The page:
In the many seasons I have watched Russell Westbrook play in Oklahoma City, I can count on one hand the times he has met his match in the opposing guard. Last night, Westbrook had a great 1st quarter, getting approximately half (27 a odd number non-math people) of his 27 points, displaying an energy that is a trademark of one of basketball’s greatest players. Yet, his counter part for the Boston Celtics, 2nd year (6th player taken in the 2014 draft) guard Marcus Smart (Oklahoma State 6’4 230) was competing with Westbrook equally in emotion, feistiness, and most importantly, effectiveness. The younger but equally stout Smart was holding his own on offense and part of a group of Celtics that were hell bent on not allowing Westbrook to get into the paint consistently. Plus, the two went at it both punishing the other physically throughout the game.
Frustration all around, both Smart and Westbrook clawed each other in a great battle of two exceptional players. Both got T’d up. Yes, give Westbrook his due, he brings it every game, something that Smart could copy as he continues to improve his game. But for the time each went at it against the other in Peak, they showed why the NBA is as great as it is. Both these two have pride and to give quarter is to give up. Both were complete professional high end combatants and it was a pleasure to see the battle.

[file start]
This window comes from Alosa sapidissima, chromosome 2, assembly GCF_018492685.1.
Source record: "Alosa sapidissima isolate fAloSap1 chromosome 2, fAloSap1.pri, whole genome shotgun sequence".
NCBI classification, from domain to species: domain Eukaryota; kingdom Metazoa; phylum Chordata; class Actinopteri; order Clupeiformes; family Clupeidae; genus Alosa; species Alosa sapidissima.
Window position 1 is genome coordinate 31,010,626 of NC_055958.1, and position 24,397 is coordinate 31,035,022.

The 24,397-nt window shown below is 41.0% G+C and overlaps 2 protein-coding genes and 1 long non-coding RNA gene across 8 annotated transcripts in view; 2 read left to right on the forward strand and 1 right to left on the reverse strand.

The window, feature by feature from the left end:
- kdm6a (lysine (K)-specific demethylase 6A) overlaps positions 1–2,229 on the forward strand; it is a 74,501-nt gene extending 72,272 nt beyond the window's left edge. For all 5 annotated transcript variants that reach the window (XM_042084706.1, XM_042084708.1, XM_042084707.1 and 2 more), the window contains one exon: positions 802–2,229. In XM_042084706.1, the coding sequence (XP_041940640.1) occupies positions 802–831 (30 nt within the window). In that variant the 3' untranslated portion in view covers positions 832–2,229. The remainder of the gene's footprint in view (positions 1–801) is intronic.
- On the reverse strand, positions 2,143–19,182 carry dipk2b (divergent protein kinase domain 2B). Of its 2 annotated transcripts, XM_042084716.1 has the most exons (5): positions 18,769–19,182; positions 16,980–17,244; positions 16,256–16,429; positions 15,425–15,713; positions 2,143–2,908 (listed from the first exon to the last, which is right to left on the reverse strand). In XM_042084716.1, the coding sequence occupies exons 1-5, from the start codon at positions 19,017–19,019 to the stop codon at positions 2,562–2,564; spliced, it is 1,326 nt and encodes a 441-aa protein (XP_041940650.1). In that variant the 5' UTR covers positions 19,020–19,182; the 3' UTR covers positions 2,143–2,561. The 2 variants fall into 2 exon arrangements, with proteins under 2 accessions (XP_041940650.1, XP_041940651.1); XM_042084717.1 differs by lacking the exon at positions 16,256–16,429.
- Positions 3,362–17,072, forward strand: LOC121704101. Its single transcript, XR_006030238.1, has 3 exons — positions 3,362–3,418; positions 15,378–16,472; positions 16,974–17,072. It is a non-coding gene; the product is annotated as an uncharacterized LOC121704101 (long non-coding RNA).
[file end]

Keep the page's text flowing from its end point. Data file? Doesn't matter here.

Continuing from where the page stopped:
I was always a Smart follower in college and thought he would be a big star in the Association. I liked him to a future Chris Paul. After last night (Smart’s 26 points was his career high) I can see that he won’t be the point guard of a Paul, even a Westbrook. But his physicality, his improved 3-point shot, his toughness on defense, and most importantly, his “Russell Westbrook” all-out hustle and never give up quarter is just like that of the greats such as number “0”. If it plays out in future years, Smart will be the leader of the Celtics and will be looked upon as one of the best players the league. Last night in the gym he says he likes to play in, I was the best player on the court.
Above photo: Marcus Smart scored 16 points on 9 of 14 shooting, eight rebounds, three assists, and one steal in the Thunder’s 100-85 loss to the Boston Celtics Sunday night at Chesapeake Energy Arena.